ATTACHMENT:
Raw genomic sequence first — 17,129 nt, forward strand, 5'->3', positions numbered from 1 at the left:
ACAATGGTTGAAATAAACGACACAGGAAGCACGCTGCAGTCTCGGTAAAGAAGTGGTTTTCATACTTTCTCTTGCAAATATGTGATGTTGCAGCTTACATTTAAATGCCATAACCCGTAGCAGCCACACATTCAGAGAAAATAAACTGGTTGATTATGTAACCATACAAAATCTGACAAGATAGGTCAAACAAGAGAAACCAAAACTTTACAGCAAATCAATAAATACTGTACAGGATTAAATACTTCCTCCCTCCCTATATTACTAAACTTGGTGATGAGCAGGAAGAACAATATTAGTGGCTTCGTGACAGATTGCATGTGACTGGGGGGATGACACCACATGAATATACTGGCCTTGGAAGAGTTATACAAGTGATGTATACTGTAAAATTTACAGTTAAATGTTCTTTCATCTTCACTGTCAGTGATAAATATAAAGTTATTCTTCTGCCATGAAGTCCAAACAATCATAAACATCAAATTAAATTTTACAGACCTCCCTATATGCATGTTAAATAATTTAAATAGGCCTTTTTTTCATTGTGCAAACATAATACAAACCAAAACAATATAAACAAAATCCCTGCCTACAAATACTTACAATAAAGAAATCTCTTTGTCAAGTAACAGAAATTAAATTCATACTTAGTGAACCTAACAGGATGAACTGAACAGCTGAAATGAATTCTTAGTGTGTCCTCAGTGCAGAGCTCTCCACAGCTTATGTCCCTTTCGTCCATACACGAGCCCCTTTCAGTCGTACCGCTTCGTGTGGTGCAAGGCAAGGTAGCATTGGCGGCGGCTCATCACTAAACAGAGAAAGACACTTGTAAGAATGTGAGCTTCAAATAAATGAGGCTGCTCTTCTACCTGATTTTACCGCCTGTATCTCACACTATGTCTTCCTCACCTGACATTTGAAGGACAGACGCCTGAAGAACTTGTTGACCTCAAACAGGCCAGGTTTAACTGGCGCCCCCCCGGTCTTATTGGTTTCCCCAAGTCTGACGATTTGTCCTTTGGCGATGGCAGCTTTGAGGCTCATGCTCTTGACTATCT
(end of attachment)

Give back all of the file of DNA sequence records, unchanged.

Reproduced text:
Raw genomic sequence first — 17,129 nt, forward strand, 5'->3', positions numbered from 1 at the left:
ACAATGGTTGAAATAAACGACACAGGAAGCACGCTGCAGTCTCGGTAAAGAAGTGGTTTTCATACTTTCTCTTGCAAATATGTGATGTTGCAGCTTACATTTAAATGCCATAACCCGTAGCAGCCACACATTCAGAGAAAATAAACTGGTTGATTATGTAACCATACAAAATCTGACAAGATAGGTCAAACAAGAGAAACCAAAACTTTACAGCAAATCAATAAATACTGTACAGGATTAAATACTTCCTCCCTCCCTATATTACTAAACTTGGTGATGAGCAGGAAGAACAATATTAGTGGCTTCGTGACAGATTGCATGTGACTGGGGGGATGACACCACATGAATATACTGGCCTTGGAAGAGTTATACAAGTGATGTATACTGTAAAATTTACAGTTAAATGTTCTTTCATCTTCACTGTCAGTGATAAATATAAAGTTATTCTTCTGCCATGAAGTCCAAACAATCATAAACATCAAATTAAATTTTACAGACCTCCCTATATGCATGTTAAATAATTTAAATAGGCCTTTTTTTCATTGTGCAAACATAATACAAACCAAAACAATATAAACAAAATCCCTGCCTACAAATACTTACAATAAAGAAATCTCTTTGTCAAGTAACAGAAATTAAATTCATACTTAGTGAACCTAACAGGATGAACTGAACAGCTGAAATGAATTCTTAGTGTGTCCTCAGTGCAGAGCTCTCCACAGCTTATGTCCCTTTCGTCCATACACGAGCCCCTTTCAGTCGTACCGCTTCGTGTGGTGCAAGGCAAGGTAGCATTGGCGGCGGCTCATCACTAAACAGAGAAAGACACTTGTAAGAATGTGAGCTTCAAATAAATGAGGCTGCTCTTCTACCTGATTTTACCGCCTGTATCTCACACTATGTCTTCCTCACCTGACATTTGAAGGACAGACGCCTGAAGAACTTGTTGACCTCAAACAGGCCAGGTTTAACTGGCGCCCCCCCGGTCTTATTGGTTTCCCCAAGTCTGACGATTTGTCCTTTGGCGATGGCAGCTTTGAGGCTCATGCTCTTGACTATCT